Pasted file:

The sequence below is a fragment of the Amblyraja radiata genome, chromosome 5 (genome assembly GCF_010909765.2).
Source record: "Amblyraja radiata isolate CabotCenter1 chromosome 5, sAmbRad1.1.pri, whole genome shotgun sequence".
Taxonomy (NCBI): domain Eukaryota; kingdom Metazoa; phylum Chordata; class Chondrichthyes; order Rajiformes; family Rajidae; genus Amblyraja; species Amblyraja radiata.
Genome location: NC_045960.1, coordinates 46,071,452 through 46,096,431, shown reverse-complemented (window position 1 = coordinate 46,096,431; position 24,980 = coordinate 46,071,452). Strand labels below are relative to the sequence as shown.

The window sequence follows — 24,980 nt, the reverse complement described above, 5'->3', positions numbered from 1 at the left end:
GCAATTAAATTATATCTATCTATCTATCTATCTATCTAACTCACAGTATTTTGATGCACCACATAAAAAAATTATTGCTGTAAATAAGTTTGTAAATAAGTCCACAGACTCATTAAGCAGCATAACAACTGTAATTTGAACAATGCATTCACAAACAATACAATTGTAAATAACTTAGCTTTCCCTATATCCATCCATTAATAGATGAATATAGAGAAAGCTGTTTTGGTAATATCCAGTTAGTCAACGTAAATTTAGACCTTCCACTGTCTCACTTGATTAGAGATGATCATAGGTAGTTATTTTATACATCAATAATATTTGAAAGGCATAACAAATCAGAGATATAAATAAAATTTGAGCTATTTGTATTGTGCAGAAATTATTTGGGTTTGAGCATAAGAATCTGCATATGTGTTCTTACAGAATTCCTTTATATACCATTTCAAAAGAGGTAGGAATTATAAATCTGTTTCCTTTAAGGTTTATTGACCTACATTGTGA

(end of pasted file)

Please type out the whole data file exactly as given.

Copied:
The sequence below is a fragment of the Amblyraja radiata genome, chromosome 5 (genome assembly GCF_010909765.2).
Source record: "Amblyraja radiata isolate CabotCenter1 chromosome 5, sAmbRad1.1.pri, whole genome shotgun sequence".
Taxonomy (NCBI): domain Eukaryota; kingdom Metazoa; phylum Chordata; class Chondrichthyes; order Rajiformes; family Rajidae; genus Amblyraja; species Amblyraja radiata.
Genome location: NC_045960.1, coordinates 46,071,452 through 46,096,431, shown reverse-complemented (window position 1 = coordinate 46,096,431; position 24,980 = coordinate 46,071,452). Strand labels below are relative to the sequence as shown.

The window sequence follows — 24,980 nt, the reverse complement described above, 5'->3', positions numbered from 1 at the left end:
GCAATTAAATTATATCTATCTATCTATCTATCTATCTAACTCACAGTATTTTGATGCACCACATAAAAAAATTATTGCTGTAAATAAGTTTGTAAATAAGTCCACAGACTCATTAAGCAGCATAACAACTGTAATTTGAACAATGCATTCACAAACAATACAATTGTAAATAACTTAGCTTTCCCTATATCCATCCATTAATAGATGAATATAGAGAAAGCTGTTTTGGTAATATCCAGTTAGTCAACGTAAATTTAGACCTTCCACTGTCTCACTTGATTAGAGATGATCATAGGTAGTTATTTTATACATCAATAATATTTGAAAGGCATAACAAATCAGAGATATAAATAAAATTTGAGCTATTTGTATTGTGCAGAAATTATTTGGGTTTGAGCATAAGAATCTGCATATGTGTTCTTACAGAATTCCTTTATATACCATTTCAAAAGAGGTAGGAATTATAAATCTGTTTCCTTTAAGGTTTATTGACCTACATTGTGA